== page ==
Rare variant in scavenger receptor BI raises HDL cholesterol and increases risk of coronary heart disease.
Science (New York, N.Y.) 2016 ; 351: 1166-71.
Zanoni P, Khetarpal SA, Larach DB, Hancock-Cerutti WF, Millar JS, Cuchel M, DerOhannessian S, Kontush A, Surendran P, Saleheen D, Trompet S, Jukema JW, De Craen A, Deloukas P, Sattar N, Ford I, Packard C, Majumder Aa, Alam DS, Di Angelantonio E, Abecasis G, Chowdhury R, Erdmann J, Nordestgaard BG, Nielsen SF, Tybjærg-Hansen A, Schmidt RF, Kuulasmaa K, Liu DJ, Perola M, Blankenberg S, Salomaa V, Männistö S, Amouyel P, Arveiler D, Ferrières J, Müller-Nurasyid M, Ferrario M, Kee F, Willer CJ, Samani N, Schunkert H, Butterworth AS, Howson JM, Peloso GM, Stitziel NO, Danesh J, Kathiresan S, Rader DJ, CHD Exome+ Consortium, CARDIoGRAM Exome Consortium, and Global Lipids Genetics Consortium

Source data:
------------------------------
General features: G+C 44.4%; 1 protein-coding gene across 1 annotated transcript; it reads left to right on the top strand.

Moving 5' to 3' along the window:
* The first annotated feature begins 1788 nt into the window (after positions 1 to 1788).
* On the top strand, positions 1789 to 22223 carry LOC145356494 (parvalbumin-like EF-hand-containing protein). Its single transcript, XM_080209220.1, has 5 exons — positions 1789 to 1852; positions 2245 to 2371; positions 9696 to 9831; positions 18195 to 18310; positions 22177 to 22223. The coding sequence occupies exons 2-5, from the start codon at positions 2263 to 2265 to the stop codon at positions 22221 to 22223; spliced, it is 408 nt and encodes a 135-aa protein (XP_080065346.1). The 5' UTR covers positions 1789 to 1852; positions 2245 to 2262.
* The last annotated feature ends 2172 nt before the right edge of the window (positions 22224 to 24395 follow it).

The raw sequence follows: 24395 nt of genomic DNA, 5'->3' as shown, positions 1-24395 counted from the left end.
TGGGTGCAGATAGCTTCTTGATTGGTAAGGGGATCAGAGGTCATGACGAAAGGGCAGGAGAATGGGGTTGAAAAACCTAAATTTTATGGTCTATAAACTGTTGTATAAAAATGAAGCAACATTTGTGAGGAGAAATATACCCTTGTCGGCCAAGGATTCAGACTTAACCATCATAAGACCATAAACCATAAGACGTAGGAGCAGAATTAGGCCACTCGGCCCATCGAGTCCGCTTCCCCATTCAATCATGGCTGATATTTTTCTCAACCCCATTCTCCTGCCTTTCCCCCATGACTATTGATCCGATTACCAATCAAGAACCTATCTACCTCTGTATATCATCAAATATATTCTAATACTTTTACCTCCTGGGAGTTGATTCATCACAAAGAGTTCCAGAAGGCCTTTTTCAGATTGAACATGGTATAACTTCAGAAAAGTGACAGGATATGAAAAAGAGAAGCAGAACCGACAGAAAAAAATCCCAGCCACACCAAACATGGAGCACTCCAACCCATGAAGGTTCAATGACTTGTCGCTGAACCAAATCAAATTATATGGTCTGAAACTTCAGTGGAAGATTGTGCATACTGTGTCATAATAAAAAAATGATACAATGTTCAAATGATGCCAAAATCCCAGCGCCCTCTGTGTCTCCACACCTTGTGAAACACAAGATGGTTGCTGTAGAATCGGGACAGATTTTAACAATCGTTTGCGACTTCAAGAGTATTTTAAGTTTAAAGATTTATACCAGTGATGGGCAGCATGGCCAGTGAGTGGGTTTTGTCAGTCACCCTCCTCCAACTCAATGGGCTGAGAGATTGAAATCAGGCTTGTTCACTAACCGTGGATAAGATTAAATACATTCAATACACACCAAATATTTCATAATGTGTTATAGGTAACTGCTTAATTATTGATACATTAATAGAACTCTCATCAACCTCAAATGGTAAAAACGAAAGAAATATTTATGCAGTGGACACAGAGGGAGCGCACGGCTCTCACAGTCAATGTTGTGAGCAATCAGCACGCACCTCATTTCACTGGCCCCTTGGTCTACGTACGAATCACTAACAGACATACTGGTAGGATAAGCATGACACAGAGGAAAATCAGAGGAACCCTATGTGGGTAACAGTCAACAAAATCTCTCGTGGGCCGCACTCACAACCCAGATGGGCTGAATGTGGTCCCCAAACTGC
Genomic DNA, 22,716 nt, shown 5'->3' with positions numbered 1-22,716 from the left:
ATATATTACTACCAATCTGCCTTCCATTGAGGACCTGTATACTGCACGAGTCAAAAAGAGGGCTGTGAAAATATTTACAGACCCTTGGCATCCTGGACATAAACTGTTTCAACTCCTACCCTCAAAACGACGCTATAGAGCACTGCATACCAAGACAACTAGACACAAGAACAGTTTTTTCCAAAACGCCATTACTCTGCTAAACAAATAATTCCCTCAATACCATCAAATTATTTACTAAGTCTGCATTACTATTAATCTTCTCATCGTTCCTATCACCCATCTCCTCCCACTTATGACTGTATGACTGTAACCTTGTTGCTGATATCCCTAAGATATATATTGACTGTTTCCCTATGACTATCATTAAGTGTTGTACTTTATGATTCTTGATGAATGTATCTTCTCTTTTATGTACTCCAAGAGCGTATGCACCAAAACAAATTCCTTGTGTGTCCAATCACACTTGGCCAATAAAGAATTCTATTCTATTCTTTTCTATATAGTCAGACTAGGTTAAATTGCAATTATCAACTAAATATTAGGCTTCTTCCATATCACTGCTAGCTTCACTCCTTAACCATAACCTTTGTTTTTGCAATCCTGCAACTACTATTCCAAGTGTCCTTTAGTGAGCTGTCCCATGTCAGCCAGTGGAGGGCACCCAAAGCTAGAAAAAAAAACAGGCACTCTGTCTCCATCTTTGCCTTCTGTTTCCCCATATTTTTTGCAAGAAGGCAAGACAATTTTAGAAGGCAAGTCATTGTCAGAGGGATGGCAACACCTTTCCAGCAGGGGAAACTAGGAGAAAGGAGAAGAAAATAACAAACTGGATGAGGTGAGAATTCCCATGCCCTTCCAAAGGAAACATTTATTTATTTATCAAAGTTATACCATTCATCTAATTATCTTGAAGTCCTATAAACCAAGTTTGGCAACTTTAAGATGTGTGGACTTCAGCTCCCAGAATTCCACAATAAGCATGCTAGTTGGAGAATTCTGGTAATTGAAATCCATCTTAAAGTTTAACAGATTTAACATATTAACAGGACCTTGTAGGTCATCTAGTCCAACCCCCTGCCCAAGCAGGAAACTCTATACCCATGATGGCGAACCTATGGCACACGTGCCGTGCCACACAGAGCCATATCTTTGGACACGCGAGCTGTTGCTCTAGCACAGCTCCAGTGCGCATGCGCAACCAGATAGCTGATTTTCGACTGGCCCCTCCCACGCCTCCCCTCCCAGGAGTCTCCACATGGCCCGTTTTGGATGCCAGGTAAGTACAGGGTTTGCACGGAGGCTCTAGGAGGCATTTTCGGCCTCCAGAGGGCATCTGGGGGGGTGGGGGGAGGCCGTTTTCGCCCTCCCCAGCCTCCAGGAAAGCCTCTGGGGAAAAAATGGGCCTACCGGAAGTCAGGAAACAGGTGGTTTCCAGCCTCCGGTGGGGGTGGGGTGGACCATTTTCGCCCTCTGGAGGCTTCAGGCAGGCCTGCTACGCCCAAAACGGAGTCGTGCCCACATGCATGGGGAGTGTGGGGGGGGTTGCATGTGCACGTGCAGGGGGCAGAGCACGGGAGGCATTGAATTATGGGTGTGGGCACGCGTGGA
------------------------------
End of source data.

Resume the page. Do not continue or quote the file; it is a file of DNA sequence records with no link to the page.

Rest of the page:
DOI : 10.1126/science.aad3517
PubMed ID : 26965621
PMCID : PMC4889017
Scavenger receptor BI (SR-BI) is the major receptor for high-density lipoprotein (HDL) cholesterol (HDL-C). In humans, high amounts of HDL-C in plasma are associated with a lower risk of coronary heart disease (CHD). Mice that have depleted Scarb1 (SR-BI knockout mice) have markedly elevated HDL-C levels but, paradoxically, increased atherosclerosis. The impact of SR-BI on HDL metabolism and CHD risk in humans remains unclear. Through targeted sequencing of coding regions of lipid-modifying genes in 328 individuals with extremely high plasma HDL-C levels, we identified a homozygote for a loss-of-function variant, in which leucine replaces proline 376 (P376L), in SCARB1, the gene encoding SR-BI. The P376L variant impairs posttranslational processing of SR-BI and abrogates selective HDL cholesterol uptake in transfected cells, in hepatocyte-like cells derived from induced pluripotent stem cells from the homozygous subject, and in mice. Large population-based studies revealed that subjects who are heterozygous carriers of the P376L variant have significantly increased levels of plasma HDL-C. P376L carriers have a profound HDL-related phenotype and an increased risk of CHD (odds ratio = 1.79, which is statistically significant).